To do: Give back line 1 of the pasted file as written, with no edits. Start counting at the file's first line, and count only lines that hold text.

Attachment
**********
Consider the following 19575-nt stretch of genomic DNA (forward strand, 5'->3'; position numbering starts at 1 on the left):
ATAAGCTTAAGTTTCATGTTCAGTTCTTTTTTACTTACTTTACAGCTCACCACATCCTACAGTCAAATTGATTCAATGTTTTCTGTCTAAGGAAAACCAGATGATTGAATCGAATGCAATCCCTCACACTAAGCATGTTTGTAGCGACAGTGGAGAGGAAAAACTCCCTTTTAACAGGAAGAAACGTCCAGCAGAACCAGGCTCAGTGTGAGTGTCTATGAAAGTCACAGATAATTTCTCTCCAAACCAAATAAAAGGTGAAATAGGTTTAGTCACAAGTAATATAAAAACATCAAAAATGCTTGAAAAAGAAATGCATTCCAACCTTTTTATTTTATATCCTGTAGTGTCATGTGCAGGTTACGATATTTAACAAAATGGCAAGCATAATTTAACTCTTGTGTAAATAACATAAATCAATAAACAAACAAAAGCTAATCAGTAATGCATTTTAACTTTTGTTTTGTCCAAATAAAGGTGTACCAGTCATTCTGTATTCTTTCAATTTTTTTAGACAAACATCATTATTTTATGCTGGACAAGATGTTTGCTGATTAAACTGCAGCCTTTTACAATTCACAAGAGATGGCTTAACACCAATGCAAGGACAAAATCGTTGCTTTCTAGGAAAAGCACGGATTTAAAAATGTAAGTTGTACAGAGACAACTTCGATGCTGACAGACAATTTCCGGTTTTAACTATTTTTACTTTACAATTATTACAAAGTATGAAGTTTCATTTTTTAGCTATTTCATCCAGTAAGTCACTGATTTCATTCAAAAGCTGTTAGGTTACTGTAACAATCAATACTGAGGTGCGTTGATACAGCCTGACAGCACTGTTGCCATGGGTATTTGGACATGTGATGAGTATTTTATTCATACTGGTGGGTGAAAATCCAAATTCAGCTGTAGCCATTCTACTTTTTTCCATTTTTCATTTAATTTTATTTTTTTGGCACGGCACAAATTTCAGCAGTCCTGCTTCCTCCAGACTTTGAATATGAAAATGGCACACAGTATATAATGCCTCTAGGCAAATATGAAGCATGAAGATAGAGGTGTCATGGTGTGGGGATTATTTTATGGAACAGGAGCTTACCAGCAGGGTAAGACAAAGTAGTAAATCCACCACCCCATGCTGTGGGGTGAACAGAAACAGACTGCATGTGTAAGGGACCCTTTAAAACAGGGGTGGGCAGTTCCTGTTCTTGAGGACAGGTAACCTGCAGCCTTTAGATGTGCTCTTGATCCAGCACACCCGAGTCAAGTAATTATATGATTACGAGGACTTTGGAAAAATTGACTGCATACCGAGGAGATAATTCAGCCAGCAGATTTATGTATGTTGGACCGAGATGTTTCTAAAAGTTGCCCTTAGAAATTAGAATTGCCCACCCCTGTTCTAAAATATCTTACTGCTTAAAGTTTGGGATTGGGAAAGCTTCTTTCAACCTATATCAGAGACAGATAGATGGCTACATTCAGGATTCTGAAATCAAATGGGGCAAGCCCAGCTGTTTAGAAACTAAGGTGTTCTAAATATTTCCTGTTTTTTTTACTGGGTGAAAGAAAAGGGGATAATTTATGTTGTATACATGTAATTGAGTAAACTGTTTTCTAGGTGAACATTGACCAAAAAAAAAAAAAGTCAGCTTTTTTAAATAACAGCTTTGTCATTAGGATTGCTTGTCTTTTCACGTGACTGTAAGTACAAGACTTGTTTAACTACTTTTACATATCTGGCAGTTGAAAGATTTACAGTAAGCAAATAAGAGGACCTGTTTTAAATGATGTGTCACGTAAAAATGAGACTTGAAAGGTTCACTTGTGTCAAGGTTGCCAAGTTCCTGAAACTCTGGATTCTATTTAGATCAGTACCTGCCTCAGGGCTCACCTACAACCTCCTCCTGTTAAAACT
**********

Consider the following 19575-nt stretch of genomic DNA (forward strand, 5'->3'; position numbering starts at 1 on the left):